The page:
A curiosity has struck me about two fine sculptures of stags that can be found on Albert Gate, a short road next to Hyde Park.

They flank either side of a new road, named after the Prince Consort, which was created as part of a property development in the 1840s. What had been a row of houses and Goding’s cannon brewhouse owned by the Dean and Chapter of Westminster was sold to the government for redevelopment.

The road was created to run between two grand buildings, designed by Thomas Cubitt, the prolific builder of grand buildings around Pimlico and also the designer of the original east front for Buckingham Palace.

The soon-to-be dethroned “Railway King”, aka George Hudson, bought one of the two houses. That purchase is slightly of interest as the house had stood empty for a while after it was completed and had gained the nickname of Gibraltar, under the belief that it would never be taken.

It was taken a second time though, when the Railway King’s iffy finances were uncovered and the house taken to settle debts. They did well out of the sale; he paid £15,000 for the house in 1845, and it was sold for £18,000 in 1849.

An extract from a satirical poem at the time wrote:

It was not in the panic;
His credit felt no shock;
The house of Albert Gate;
Stood firm as Albert Rock.

The other house was less newsworthy as the French government bought it for their embassy, but again only after several years of it standing empty.

One thing which is not that obvious today is just how huge the houses were in comparison to what was around them. They stood much higher than the surrounding houses, so much so that some reports called them “monster houses”, and others noted their dominant appearance on the landscape.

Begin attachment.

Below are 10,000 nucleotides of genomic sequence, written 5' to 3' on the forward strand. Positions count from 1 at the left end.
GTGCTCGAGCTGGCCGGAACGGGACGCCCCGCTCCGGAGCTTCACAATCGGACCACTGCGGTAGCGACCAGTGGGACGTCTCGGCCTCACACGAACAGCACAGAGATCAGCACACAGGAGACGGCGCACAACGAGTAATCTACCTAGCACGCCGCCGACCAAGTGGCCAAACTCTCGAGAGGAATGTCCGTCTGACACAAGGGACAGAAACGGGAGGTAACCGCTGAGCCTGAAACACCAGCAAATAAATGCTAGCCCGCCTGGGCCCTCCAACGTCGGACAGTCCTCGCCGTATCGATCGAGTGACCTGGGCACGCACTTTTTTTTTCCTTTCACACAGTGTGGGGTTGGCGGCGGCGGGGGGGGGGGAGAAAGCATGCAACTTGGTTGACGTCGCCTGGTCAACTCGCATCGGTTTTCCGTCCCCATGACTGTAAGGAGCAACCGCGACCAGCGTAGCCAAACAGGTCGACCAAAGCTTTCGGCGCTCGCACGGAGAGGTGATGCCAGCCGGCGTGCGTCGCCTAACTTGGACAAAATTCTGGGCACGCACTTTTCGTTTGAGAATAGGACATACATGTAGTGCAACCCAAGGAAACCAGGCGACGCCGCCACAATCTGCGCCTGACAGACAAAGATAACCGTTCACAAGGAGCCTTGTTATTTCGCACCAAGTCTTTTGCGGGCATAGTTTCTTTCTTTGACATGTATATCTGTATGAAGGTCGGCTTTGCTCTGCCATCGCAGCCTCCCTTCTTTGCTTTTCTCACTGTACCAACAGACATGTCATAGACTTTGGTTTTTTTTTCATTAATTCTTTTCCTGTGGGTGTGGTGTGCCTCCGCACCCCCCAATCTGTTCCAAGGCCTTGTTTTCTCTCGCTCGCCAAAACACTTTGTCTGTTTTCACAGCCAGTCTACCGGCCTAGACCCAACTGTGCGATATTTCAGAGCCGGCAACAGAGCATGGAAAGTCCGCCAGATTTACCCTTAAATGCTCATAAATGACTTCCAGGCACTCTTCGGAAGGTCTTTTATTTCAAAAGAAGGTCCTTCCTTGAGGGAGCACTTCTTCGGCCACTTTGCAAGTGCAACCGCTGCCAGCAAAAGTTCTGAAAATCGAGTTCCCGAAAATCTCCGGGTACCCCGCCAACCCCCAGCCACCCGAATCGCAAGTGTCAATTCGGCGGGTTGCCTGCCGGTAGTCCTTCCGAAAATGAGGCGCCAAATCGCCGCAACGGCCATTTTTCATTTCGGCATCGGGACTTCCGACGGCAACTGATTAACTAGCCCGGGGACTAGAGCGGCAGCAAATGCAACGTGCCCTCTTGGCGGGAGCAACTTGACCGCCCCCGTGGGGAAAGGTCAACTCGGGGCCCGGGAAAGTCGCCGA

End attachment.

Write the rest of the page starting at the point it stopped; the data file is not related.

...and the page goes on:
Extract of a drawing of Hyde Park showing the two houses – Illustrated London News Sat 12 April 1845 (c) British Newspaper Archive

The two stags were relocated – as according to the Illustrated London News, they had previously stood at the entrance to Lady Gordon’s house in Piccadilly. That seems slightly different from other later sources, which say they came from the rangers’ lodge in Green Park.

The stags were said to have been modelled from drawings by the artist and engraver Bartolozzi, and the iron gates they stand above are said to have been based on the design from nearby Apsley House.

It initially seemed that either location was correct, as Rangers Lodge wasn’t a small hut but a grand house, not unlike Rangers House in Greenwich and more of a home for a royally connected person than for the park manager. It was designed by Robert Adam in 1768, although described as the Deputy Rangers Lodge — so how big were the plans for the boss’s lodge?

After a not insignificant amount of hunting, I finally found an image — of the two stags at the entrance to Rangers Lodge, Piccadilly — and that’s the solution to the mix-up of locations. References to Lady Gordon’s house on Piccadilly are to the lodge on Piccadilly — and while I can’t find a list of rangers, that a Lady would have been one is not unexpected.

The lodge, which was roughly opposite Down Street, was demolished in 1841-2, which is how two homeless stags were available to move down the road to sit on either side of a new road at Hyde Park.


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  1. Andrew says:

    It seems Lord William Gordon was the deputy ranger of Green Park and St James’s Park from 1778 until his death in 1823, and his wife retained a lease of the deputy ranger’s lodge (then numbered 150 Piccadilly) for the remainder of her life. She died in 1841, and the house was soon demolished so its grounds could be incorporated into the park. An interesting building with a dome, and a rustic hermitage in the pretty garden.

  2. Derek Nicholls says:

    This is a fine Ian footnote keeping alive curiously engaging remnants of London past, peripatetic bronze stags and all! Thank you for brightening up a Sunday morning!

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